Alwa is romantic, while his father is merely morose. The son asks his dad, ‘why won’t you marry Lulu?’ Dr. Schön replies: “One doesn’t marry such a woman! It would be suicide!” Yet when faced with this truth, and his compulsion toward Lulu, he seems resigned to their mutual result. Only this attitude could explain the next scene, when Dr. Schön brings his fiancé to the variety show’s opening performance. What could this achieve, beyond his destruction? Schön’s fiancé burns a glare into Lulu, who responds with a tantrum: She will not perform before ‘that woman.’ Lulu locks herself in a storage room and only Dr. Schön is allowed inside to plead with her. His fiancé walks in on the inevitable.

Act 4 opens with Dr. Schön and Lulu’s wedding party. The guestlist is a dignified bunch, except for Schigolch and his lowlife comrade, Rodrigo (Krafft-Raschig). The couple aren’t together much; he’s got a lot of stationary schmoozing to do and she can’t sit still. Lulu’s outfit looks like an all-white nun’s habit.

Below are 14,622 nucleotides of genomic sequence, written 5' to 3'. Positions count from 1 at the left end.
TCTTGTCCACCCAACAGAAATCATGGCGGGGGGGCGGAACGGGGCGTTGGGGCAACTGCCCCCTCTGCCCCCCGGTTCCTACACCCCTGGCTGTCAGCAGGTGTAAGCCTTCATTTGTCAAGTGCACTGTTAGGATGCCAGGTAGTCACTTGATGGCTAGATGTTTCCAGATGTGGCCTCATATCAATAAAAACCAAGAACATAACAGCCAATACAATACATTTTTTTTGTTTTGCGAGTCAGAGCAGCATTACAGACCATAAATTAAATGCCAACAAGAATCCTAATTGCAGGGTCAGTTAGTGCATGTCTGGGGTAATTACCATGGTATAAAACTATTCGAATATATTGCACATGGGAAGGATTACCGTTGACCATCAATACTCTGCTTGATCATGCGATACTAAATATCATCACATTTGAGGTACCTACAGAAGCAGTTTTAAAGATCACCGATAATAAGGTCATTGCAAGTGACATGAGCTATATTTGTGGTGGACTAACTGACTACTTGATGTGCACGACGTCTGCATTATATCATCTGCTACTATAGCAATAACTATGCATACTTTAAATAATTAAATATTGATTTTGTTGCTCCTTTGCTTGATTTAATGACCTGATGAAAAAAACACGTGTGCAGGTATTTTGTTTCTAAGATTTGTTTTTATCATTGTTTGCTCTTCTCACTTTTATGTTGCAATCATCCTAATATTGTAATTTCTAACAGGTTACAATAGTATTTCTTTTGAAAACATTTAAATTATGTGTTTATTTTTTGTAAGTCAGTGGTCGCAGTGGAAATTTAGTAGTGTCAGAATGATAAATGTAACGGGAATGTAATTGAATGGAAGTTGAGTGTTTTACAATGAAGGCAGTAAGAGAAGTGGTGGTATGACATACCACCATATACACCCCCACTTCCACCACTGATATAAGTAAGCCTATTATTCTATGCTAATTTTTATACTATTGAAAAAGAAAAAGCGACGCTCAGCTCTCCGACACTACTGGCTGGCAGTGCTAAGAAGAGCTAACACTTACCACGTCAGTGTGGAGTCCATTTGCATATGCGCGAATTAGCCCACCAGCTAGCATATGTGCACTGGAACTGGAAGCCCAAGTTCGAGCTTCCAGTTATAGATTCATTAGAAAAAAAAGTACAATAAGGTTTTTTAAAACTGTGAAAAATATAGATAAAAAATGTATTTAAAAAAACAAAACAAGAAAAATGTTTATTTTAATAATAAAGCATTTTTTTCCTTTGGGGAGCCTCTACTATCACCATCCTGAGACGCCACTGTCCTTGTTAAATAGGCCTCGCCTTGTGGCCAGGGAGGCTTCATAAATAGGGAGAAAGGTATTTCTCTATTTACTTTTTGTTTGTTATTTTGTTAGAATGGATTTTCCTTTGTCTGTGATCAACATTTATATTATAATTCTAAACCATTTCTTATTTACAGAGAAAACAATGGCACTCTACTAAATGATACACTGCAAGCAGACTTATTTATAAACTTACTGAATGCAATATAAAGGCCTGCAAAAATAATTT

Their wedding night is the last of Dr. Schön’s life. Alcohol, and one encounter too many with Lulu’s party guests, convince him the marriage is a mad pursuit. Alone in their bedroom, he forces a gun into her hands, telling her to kill herself before she drives him to murder. Their bodies press the gun between them, and as Lulu shifts, it is Schön who is shot.

Pandora’s Box now asks its central question: How much responsibility must one take for one’s effect on others? Lulu wishes to take none; she uses her magnetism to protect herself, then spends the rest of her time seeking enjoyment. Dr. Schön recognizes his obsessive nature, but rather than address it, he demonizes Lulu for being its trigger. Does he die because he refuses to take control of his own life, or because he recognizes Lulu is too dangerous to persist, and tries to correct that? The former is childishness; the latter, misogyny. Maybe he’s better off dead.